Travel lessons learned: Oman with kids
I’m used to a few raised eyebrows when I talk about my travel plans with my daughter – Cambodia, Burma, even Cape Verde aren’t always on people’s family travel lists (totally should be though). But announcing that I was going to Oman was met with a whole new range of surprise.
Was it safe? (Yes) Wasn’t it scorching hot? (Not in October) Was there even much for families there? (Yes – as our itinerary shows) I’ve heard Oman called the ‘Sweden of the Middle East’ – safe, friendly, tolerant, which meant we were far from the only family exploring over half-term.
As something of a spontaneous booking, there was plenty for me to discover along the way too – from the practical to the personal, these are my Oman travel lessons learned from our family holiday.
Oman travel lessons #1 – the visa
You can get a tourist visa online for Oman for your visit – after managing to leave it until the last minute and getting slightly confused about the child applications, I ended up doing mine in person at the airport. And it couldn’t have been easier: there are several money changing spots in the arrivals hall where you can get Omani rials and the visa before joining the immigration queue. It’s 20 rials per person (approx £40) including children.
We found a little booth to the right immediately to the right as you enter, although I then noticed another slightly longer queue for the booths straight ahead. After an overnight flight and an early start, I’m still not quite clear if I jumped some kind of queue but the lady happily sorted both of ours out. Families were then being directed to a separate line for immigration which speeded up entry even more.
I have heard that if several flights land from Europe at around the same time, you can face long queues – as one of the first flights of the day, we couldn’t have been through much faster.
Oman travel lessons #2 – Dubai isn’t always king
Every Omani we talked to seemed delighted that we were visiting their country – they are justifiably very proud of it. What surprised me more was that they all assumed we would also have been to Dubai ‘of course’. We haven’t and I can’t say it’s high on my list: give me the history, culture and authenticity of Oman over glitzy skyscrapers any day (I know there’s more to Dubai than that, but still…)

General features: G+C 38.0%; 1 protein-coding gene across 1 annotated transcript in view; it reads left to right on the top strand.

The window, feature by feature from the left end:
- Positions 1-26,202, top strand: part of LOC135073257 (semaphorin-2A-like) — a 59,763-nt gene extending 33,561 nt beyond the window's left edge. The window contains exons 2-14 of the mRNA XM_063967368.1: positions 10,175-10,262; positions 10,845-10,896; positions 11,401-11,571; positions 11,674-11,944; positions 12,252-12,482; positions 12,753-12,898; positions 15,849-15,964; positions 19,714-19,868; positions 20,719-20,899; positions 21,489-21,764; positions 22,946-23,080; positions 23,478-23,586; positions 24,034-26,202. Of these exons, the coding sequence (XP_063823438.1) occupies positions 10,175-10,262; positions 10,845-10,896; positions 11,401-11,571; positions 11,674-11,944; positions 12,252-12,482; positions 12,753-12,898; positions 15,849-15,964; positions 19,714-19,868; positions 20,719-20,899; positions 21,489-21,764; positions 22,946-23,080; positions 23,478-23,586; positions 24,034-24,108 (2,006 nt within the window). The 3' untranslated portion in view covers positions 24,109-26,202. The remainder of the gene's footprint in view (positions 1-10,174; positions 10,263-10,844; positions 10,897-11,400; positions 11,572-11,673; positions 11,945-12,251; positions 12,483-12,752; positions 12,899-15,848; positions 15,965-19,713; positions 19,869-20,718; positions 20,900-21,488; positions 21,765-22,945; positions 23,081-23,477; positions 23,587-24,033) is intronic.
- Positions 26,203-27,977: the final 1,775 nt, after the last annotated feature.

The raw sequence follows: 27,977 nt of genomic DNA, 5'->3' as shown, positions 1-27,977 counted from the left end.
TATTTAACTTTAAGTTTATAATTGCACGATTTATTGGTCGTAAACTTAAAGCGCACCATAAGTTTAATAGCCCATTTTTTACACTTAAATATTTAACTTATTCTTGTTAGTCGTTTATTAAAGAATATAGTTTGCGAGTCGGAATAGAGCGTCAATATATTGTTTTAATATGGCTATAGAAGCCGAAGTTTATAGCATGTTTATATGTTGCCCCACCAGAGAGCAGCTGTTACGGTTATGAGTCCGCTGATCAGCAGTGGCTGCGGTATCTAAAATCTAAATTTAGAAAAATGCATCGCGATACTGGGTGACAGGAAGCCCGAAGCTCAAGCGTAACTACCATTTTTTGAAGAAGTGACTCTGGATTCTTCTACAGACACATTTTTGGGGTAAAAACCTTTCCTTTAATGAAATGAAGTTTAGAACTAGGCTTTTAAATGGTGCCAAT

Oman travel lessons #3 – pick your Muscat base wisely
As a capital city, I’d expected Muscat to be big – but I hadn’t realised quite how sprawling it is. Spread out along the coast with the mountains behind, there’s less of a single centre so work out where you’re likely to want to visit and try to find a base nearby.
Mutrah and Old Muscat are lovely and one good option, or you can stay closer to the airport and the Sultan Qaboos Grand Mosque as we did but you can’t avoid travelling across the capital at least a few times… and the traffic here was gridlocked if you hit rush hour.
Oman travel lessons #4 – save your pennies
Unlike my trips to Jordan and Lebanon, Oman is definitely at the pricy end of the Middle East – the exchange rate to pounds is approximately double the number of rials. A 10-15 minute taxi ride cost £10 (there are no meters so this rate was based on advice from our hotel, some haggling and an insistence from taxi drivers both ways that this was the absolute minimum) – when I emerged from my jetlagged haze on day 2, I realised our quick trip to Mutrah to wander around the souk and along the Corniche had set us back £20…